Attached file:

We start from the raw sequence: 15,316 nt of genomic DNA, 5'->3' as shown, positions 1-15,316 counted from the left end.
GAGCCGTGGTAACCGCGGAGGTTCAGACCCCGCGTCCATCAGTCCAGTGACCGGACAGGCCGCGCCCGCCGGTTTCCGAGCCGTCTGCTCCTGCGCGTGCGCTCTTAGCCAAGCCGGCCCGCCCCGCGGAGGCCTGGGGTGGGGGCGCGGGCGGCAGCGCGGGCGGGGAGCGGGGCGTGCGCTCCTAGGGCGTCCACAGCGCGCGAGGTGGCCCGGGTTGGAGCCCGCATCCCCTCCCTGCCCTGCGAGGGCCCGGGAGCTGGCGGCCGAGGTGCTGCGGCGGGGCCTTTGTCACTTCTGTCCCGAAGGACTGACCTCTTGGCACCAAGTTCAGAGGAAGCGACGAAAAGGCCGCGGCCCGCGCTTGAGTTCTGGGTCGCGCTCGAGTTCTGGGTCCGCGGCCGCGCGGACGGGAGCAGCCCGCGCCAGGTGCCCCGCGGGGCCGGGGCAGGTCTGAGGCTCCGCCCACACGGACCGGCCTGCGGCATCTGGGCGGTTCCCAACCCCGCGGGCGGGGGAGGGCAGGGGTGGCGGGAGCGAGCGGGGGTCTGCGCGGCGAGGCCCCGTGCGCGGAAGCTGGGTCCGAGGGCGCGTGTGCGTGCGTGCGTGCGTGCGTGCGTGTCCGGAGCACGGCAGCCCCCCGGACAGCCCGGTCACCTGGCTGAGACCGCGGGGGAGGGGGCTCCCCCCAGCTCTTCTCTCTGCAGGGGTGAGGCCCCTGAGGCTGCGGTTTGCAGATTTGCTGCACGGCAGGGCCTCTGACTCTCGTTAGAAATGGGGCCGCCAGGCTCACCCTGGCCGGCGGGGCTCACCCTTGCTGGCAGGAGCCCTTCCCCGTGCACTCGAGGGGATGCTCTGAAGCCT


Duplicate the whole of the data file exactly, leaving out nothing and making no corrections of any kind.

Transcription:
We start from the raw sequence: 15,316 nt of genomic DNA, 5'->3' as shown, positions 1-15,316 counted from the left end.
GAGCCGTGGTAACCGCGGAGGTTCAGACCCCGCGTCCATCAGTCCAGTGACCGGACAGGCCGCGCCCGCCGGTTTCCGAGCCGTCTGCTCCTGCGCGTGCGCTCTTAGCCAAGCCGGCCCGCCCCGCGGAGGCCTGGGGTGGGGGCGCGGGCGGCAGCGCGGGCGGGGAGCGGGGCGTGCGCTCCTAGGGCGTCCACAGCGCGCGAGGTGGCCCGGGTTGGAGCCCGCATCCCCTCCCTGCCCTGCGAGGGCCCGGGAGCTGGCGGCCGAGGTGCTGCGGCGGGGCCTTTGTCACTTCTGTCCCGAAGGACTGACCTCTTGGCACCAAGTTCAGAGGAAGCGACGAAAAGGCCGCGGCCCGCGCTTGAGTTCTGGGTCGCGCTCGAGTTCTGGGTCCGCGGCCGCGCGGACGGGAGCAGCCCGCGCCAGGTGCCCCGCGGGGCCGGGGCAGGTCTGAGGCTCCGCCCACACGGACCGGCCTGCGGCATCTGGGCGGTTCCCAACCCCGCGGGCGGGGGAGGGCAGGGGTGGCGGGAGCGAGCGGGGGTCTGCGCGGCGAGGCCCCGTGCGCGGAAGCTGGGTCCGAGGGCGCGTGTGCGTGCGTGCGTGCGTGCGTGCGTGTCCGGAGCACGGCAGCCCCCCGGACAGCCCGGTCACCTGGCTGAGACCGCGGGGGAGGGGGCTCCCCCCAGCTCTTCTCTCTGCAGGGGTGAGGCCCCTGAGGCTGCGGTTTGCAGATTTGCTGCACGGCAGGGCCTCTGACTCTCGTTAGAAATGGGGCCGCCAGGCTCACCCTGGCCGGCGGGGCTCACCCTTGCTGGCAGGAGCCCTTCCCCGTGCACTCGAGGGGATGCTCTGAAGCCT